Champions Cup rugby to award Irish free-to-air rights by November
One match in every Champions Cup round will be broadcast free-to-air next season
The Irish terrestrial television broadcaster who will win the rights to one free-to-air game in each round of the European Champions Cup from next season onwards should be known by the end of next month. RTÉ, TV3, TG4 and eir Sport (who have the capacity to broadcast on a free-to-air basis) could all be in the frame to host the return of free-to-air games after a 12 year hiatus.
The last European Cup game shown live on Irish terrestrial television was RTE’s broadcasting of Munster’s 2006 final win over Biarritz. A UK free-to-air channel will also have rights to one pool match per round, while under a new deal, France Television will show two live Champions Cup games in each round as opposed to one.
This is in tandem with the four-deal BT agreed with European Professional Club Rugby for exclusive subscription-based rights to the Champions Cup and Challenge Cup from next year onwards, which is believed to be worth over €50 million, as well as beIN Sport in France.
“All of them will be engaged,” said Vincent Gaillard, the EPCR Director General, at yesterday’s 2017-18 tournament launch for the Pro14 clubs in Dublin, in reference to the aforementioned Irish TV broadcasters. “Who is likely, I genuinely don’t know. Will RTE and TV3 be in it? Yes, it’s fair to assume they will.”
All of this is recognition that the split deals with BT Sport and Sky Sports have not worked, and contributed to EPRC falling well short of their stated aim of having five main commercial partners.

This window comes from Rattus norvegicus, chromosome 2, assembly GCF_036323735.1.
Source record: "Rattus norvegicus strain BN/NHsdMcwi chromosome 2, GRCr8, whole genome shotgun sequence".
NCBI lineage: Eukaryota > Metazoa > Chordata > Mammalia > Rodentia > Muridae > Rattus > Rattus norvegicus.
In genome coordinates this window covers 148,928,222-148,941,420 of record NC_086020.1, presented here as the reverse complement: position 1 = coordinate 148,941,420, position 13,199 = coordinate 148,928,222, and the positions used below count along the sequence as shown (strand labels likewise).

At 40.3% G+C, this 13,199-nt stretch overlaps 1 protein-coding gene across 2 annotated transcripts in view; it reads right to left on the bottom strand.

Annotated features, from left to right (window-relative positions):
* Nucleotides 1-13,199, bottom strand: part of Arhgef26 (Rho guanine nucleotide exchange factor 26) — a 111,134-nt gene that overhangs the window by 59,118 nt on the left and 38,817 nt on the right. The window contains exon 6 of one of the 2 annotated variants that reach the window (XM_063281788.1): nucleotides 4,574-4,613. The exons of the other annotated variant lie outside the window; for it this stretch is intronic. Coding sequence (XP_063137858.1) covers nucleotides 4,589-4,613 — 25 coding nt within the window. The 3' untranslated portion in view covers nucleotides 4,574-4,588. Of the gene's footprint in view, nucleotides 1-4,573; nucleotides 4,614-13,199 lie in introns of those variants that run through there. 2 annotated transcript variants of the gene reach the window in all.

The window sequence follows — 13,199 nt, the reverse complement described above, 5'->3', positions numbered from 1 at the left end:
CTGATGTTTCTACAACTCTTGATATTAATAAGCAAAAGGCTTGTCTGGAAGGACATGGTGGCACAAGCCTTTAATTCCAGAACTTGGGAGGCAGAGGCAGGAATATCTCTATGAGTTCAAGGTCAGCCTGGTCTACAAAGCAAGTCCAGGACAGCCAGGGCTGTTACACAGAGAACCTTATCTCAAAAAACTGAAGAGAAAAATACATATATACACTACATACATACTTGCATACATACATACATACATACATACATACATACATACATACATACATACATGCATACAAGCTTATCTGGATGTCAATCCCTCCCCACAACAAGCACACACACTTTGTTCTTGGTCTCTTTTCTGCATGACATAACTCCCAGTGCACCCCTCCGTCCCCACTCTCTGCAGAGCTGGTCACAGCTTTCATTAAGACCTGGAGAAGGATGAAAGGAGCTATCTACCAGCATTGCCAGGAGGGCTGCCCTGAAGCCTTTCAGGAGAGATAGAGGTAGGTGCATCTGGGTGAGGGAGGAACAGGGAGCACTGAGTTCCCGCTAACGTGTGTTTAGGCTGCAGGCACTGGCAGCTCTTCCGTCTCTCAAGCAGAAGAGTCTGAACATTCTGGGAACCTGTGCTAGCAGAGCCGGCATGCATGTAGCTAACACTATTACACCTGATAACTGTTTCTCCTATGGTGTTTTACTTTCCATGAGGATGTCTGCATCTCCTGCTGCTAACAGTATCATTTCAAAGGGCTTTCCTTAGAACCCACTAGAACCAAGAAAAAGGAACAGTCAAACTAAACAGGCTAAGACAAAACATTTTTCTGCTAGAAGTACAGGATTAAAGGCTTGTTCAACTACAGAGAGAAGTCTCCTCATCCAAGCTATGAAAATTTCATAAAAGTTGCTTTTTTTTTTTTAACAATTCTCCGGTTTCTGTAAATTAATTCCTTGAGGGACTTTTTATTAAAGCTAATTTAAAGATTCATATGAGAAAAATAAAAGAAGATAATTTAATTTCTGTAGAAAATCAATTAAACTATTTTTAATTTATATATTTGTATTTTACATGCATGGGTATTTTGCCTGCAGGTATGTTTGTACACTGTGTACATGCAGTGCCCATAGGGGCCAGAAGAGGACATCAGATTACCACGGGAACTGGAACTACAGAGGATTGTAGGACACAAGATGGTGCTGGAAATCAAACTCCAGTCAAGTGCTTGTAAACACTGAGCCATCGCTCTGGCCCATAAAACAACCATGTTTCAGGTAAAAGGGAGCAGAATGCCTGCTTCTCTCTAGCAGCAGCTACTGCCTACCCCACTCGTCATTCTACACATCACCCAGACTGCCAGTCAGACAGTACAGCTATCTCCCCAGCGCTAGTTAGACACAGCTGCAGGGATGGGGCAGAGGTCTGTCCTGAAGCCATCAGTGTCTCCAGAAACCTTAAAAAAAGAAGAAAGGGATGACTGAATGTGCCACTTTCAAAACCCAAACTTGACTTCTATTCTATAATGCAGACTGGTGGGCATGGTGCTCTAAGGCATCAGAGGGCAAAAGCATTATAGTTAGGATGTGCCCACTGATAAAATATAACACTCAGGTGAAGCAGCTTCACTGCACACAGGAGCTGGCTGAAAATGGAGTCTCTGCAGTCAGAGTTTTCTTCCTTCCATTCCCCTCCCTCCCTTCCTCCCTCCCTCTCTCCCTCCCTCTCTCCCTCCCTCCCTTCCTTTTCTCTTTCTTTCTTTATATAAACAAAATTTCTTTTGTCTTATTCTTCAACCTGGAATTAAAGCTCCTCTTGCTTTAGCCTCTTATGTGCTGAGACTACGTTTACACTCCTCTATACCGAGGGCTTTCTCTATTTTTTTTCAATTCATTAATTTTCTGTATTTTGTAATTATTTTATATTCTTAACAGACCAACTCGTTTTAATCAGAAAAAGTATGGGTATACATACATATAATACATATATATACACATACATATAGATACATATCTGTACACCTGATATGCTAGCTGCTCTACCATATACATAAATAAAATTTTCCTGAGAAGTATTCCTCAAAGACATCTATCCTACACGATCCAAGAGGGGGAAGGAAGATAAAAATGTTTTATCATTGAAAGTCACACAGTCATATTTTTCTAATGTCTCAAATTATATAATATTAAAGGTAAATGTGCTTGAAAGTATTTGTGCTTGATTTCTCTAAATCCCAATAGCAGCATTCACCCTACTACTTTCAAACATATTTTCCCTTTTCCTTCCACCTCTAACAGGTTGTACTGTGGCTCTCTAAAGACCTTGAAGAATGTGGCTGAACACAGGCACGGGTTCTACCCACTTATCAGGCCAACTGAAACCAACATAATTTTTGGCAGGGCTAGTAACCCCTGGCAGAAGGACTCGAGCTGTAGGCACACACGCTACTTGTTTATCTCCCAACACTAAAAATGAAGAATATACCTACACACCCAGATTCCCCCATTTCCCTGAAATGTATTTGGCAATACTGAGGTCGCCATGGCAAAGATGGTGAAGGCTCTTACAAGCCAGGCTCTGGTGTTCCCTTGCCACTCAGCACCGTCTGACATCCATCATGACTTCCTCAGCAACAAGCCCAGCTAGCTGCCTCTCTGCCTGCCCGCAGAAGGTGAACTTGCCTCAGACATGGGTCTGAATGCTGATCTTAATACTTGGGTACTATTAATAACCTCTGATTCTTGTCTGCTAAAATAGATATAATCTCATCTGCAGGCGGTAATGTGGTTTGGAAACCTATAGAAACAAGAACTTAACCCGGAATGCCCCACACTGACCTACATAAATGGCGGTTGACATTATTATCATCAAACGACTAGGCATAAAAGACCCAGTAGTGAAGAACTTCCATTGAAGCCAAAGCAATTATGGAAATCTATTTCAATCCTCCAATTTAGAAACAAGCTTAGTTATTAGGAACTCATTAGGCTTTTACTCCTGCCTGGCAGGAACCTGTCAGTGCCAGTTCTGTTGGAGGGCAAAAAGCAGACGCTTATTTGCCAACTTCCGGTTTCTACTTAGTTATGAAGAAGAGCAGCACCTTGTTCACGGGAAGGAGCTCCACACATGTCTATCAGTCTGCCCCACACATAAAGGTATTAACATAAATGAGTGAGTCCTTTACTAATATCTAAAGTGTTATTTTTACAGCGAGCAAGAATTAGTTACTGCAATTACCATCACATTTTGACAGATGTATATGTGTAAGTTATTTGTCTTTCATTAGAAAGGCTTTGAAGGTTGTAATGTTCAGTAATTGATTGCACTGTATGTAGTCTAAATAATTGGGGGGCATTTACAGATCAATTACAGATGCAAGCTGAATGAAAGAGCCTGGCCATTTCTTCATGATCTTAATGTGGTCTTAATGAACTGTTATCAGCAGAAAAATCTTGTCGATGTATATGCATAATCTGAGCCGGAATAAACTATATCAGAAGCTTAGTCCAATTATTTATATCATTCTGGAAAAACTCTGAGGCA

“We are conscious of what happened in the last three seasons, that we lost a few people along the way as a result of the split TV rights,” said Gaillard. “We’re trying to build a commercial programme of sponsors. We believe we have the right structure, but the competition needed more exposure.”
“So the most important objective of all was to get back to one single premium payable broadcasters, and we now have that. The second was to carve out some free-to-air live games in those key markets.”
RTÉ Sport and Newstalk have also signed new three-year radio rights deals with EPCR but entering the fourth season of their tenure, EPCR still only have two main partners, Heineken and Turkish Airlines. “We’re looking for three other partners,” admitted Gaillard. “It’s slower than we would have liked or hoped, but at the same time we had to get the TV platform fixed.”
Seven clubs from the Pro14 will qualify for the Champions Cup, the three highest-ranked clubs from each conference, and the fourth-ranked club with the most match points from both conferences. Were one of those positions occupied by one of the South African teams, the qualifying place would go to the European team ranked next in that conference.
This season’s Champions Cup winner is guaranteed a place next season if not already qualified through its league position. If they have already qualified, the Challenge Cup winners will take the 20th place. If they have also already qualified, the Challenge Cup losing finalist will qualify, and if they have also already done so, there would be a play-off between the Challenge Cup semi-finalists.